Need for a Comprehensive Space Law in India

Introduction

The Indian Space Research Organization (ISRO) through its Polar Satellite Launch Vehicle successfully launched 104 satellites in one single flight, on February 15, 2017. This was just one among the numerous other launches that made India immensely proud. In spite of such progressive growth in space activities, space industry and successful launches, India still lacks a robust legislation on the subject.

For many years now, space law experts in India have been vigorously debating the need to enact a comprehensive space law to cover a wide range of issues concerning the exploration of the final frontiers and help consolidate India’s position as an emerging global space power in its own right.

 

Developments in Space Activities

The first rocket which launched into space was used to launch Sputnik, the first satellite, on October 4, 1957. The first satellite launched by India was Aryabhata which was launched by the Soviet Union on April 19, 1975. More than 40 years have elapsed, and still we do not have a national law on the subject. In this context, it is worth noting that India is a country having a homemade satellite placed in the orbit.

The debris of an Indian satellite falling back to earth from the orbit onto a Japanese fishing village have recently caused an international dispute due to lack of legislation on the subject. Even though the liability shall be governed by the Convention on International Liability for Damage Caused by Space Objects 1972 (better known as ‘Space Liability Convention’), India needs its own national law to resolve issues relating to liabilities and damages.

According to United Nations Committee on the Peaceful Uses Of Outer Space (UNCOPUOS) the space activities shall include a variety of matters, such as military activities in outer space, preservation of the space and earth environment, liability for damages caused by space objects, settlement of disputes, protection of national interests, rescue of astronauts, sharing of information about potential dangers in outer space, use of space-related technologies and international cooperation[1]. The lack of a national law governing space activities in India is likely to create confusions in its future initiatives too.

 

Developments in Space Industry

Antrix Corporation is the commercial arm of Indian Space Research Organization (ISRO). Antrix promotes and commercially markets the products and services emanating from the Indian Space Programme. In the year 2008, Antrix Corporation was awarded ‘MINIRATNA’ status. It provides for transponder provisioning services, launch services, remote sensing services, spacecraft and subsystems, mission support, and ground infrastructure for space based needs.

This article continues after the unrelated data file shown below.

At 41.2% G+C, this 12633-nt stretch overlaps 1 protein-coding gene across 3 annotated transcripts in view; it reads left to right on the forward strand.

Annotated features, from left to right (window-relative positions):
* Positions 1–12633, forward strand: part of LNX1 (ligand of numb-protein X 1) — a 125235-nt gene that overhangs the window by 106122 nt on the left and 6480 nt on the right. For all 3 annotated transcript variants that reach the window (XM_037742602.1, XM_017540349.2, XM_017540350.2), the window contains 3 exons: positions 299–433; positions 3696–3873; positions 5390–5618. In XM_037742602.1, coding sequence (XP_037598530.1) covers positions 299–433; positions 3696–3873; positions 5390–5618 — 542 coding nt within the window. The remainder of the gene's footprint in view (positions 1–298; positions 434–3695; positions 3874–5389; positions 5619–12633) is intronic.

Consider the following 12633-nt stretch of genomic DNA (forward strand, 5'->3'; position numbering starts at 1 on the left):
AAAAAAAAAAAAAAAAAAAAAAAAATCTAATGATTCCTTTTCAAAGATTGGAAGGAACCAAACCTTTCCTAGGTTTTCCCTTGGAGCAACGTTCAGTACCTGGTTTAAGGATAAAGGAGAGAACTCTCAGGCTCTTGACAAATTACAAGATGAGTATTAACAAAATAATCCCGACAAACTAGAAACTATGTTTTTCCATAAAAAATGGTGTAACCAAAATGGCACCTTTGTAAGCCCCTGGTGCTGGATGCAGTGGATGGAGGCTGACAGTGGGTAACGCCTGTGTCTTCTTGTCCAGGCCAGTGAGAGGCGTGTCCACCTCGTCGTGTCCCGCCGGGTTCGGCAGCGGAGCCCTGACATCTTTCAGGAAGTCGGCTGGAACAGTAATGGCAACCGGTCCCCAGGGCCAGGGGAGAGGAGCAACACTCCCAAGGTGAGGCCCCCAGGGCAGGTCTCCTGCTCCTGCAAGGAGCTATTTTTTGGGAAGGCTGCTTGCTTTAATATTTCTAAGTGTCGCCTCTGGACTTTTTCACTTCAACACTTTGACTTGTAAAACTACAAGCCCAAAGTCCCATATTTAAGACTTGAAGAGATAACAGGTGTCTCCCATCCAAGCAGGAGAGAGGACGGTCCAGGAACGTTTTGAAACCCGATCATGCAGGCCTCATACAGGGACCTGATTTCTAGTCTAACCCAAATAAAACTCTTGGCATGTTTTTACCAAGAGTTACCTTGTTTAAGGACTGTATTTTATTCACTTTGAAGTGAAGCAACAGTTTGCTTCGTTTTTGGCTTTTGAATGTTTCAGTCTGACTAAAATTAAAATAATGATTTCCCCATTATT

If a national law is enacted, it would encourage more private companies including international players to build consortiums with ISRO to deliver satellites and launch vehicles. This will provide a huge revenue boost to ISRO and will enable it to focus more on its launch activities and outer space research.

 

Current Legislation

The Indian space activities and the industry abide by a number of international treaties[2] and are also guided by the Allocation of Business Rules for the Department of Space along with other legislations enacted by the Government of India. Unfortunately there isn’t a national law in India unlike many other countries like Argentina, Austria, Australia or Belgium.

Working on the formulation of a proper legal framework is very crucial as India has already made its mark in the space industry and is technologically heading forward at a rapid speed. Further, India is internationally looked upon for its new initiatives in space industry and technology.

A national space law is also important from various other perspectives .We are currently seeing an increased participation of non-governmental entities in space activities, appropriate control mechanisms need to be put in place covering, the authorization and supervision of such non-governmental entities on space activities.[3]

Moreover many other major issues including space debris, space insurance (providing insurance and risk management solutions to the space insurance industry), intellectual property etc. can also be resolved appropriately only through a national law.

The Space Liability Convention imposes responsibility on the launching state for any activity of its governmental and non-governmental agencies. From this perspective too, a national space law is essential as it can govern any liability arising from a space activity and the quantum of damages incurred.

 

Conclusion

The space industry offers vast opportunities for a large number of stakeholders. A comprehensive legislation on this subject will open up new ventures in diverse fields of technology. India is fast developing and its contributions towards the space industry have been phenomenal. A comprehensive legal framework on this subject will be a fitting tribute to the numerous masterminds behind India’s enviable growth in this industry, and shall certainly take us to greater heights!

 

[1] http://www.unoosa.org

[2] UNITED NATIONS Office for Outer Space Affairs.

[3] National space law, Refer http://www.unoosa.org

 

Author: Devika Kishore

Devika Kishore is currently pursuing her third year B.A.LL.B at Kerala Law Academy Law College, Trivandrum, Kerala. She has participated in various national moot court competitions and client consulting competitions. Her major areas of interest include Constitutional Law, Civil Law and Law of Contract. She is also interested in legal drafting, debating and literature.